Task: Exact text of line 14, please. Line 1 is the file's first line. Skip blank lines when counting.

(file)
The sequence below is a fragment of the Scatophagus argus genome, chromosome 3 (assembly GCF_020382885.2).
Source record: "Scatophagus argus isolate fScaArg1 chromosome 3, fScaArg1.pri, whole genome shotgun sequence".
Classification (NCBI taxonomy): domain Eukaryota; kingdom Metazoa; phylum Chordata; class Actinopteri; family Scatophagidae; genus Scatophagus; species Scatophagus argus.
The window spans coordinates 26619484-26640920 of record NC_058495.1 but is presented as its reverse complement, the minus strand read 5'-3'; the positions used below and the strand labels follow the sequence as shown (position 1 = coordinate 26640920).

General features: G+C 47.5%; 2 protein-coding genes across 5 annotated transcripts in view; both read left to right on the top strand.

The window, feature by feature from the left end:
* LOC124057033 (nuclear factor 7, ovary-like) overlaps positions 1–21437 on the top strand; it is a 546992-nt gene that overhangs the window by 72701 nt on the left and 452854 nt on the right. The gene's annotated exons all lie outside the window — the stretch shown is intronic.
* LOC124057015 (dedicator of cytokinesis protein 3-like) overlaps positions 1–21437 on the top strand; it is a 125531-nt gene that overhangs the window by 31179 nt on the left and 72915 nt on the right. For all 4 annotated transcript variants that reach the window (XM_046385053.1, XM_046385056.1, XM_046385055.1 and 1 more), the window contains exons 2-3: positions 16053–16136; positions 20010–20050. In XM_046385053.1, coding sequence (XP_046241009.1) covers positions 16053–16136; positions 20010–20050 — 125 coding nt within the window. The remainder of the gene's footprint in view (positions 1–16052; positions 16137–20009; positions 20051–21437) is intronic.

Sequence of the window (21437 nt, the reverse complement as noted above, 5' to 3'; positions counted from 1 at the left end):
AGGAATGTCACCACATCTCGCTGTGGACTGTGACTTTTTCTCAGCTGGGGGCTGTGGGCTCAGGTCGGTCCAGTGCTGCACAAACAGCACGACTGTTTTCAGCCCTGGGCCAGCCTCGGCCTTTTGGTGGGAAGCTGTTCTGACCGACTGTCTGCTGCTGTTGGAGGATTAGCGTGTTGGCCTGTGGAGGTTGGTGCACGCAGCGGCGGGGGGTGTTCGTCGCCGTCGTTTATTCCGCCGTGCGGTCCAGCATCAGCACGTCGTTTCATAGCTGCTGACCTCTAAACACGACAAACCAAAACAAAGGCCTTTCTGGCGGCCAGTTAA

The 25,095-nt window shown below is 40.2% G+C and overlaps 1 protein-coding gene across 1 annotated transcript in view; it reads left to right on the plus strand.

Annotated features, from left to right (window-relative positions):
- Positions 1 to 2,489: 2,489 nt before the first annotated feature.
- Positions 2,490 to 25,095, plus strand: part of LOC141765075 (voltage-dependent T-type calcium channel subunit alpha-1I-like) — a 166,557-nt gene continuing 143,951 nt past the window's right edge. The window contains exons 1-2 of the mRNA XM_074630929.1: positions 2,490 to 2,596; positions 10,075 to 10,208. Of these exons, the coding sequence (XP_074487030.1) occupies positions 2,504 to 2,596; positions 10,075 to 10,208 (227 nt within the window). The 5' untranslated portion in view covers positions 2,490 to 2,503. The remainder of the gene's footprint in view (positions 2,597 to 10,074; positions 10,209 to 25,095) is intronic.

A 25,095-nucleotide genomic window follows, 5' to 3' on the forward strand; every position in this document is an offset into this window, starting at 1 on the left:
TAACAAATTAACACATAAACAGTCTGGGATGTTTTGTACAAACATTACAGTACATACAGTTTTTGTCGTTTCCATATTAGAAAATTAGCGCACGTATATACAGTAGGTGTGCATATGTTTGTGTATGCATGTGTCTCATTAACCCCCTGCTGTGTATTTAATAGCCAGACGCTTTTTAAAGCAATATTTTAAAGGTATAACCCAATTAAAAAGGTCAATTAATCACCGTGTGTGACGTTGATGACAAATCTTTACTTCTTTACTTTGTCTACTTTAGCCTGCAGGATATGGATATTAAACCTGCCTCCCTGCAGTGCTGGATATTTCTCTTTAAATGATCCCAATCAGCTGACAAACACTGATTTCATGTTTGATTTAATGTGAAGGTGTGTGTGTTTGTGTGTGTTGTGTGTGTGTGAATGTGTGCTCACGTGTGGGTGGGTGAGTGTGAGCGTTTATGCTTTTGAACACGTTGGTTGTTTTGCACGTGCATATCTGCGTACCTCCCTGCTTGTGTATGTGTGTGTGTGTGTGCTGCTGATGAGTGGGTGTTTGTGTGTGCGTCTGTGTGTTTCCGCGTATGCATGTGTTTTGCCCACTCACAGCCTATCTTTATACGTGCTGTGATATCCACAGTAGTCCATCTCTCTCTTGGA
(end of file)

- Positions 2,490 to 25,095, plus strand: part of LOC141765075 (voltage-dependent T-type calcium channel subunit alpha-1I-like) — a 166,557-nt gene continuing 143,951 nt past the window's right edge. The window contains exons 1-2 of the mRNA XM_074630929.1: positions 2,490 to 2,596; positions 10,075 to 10,208. Of these exons, the coding sequence (XP_074487030.1) occupies positions 2,504 to 2,596; positions 10,075 to 10,208 (227 nt within the window). The 5' untranslated portion in view covers positions 2,490 to 2,503. The remainder of the gene's footprint in view (positions 2,597 to 10,074; positions 10,209 to 25,095) is intronic.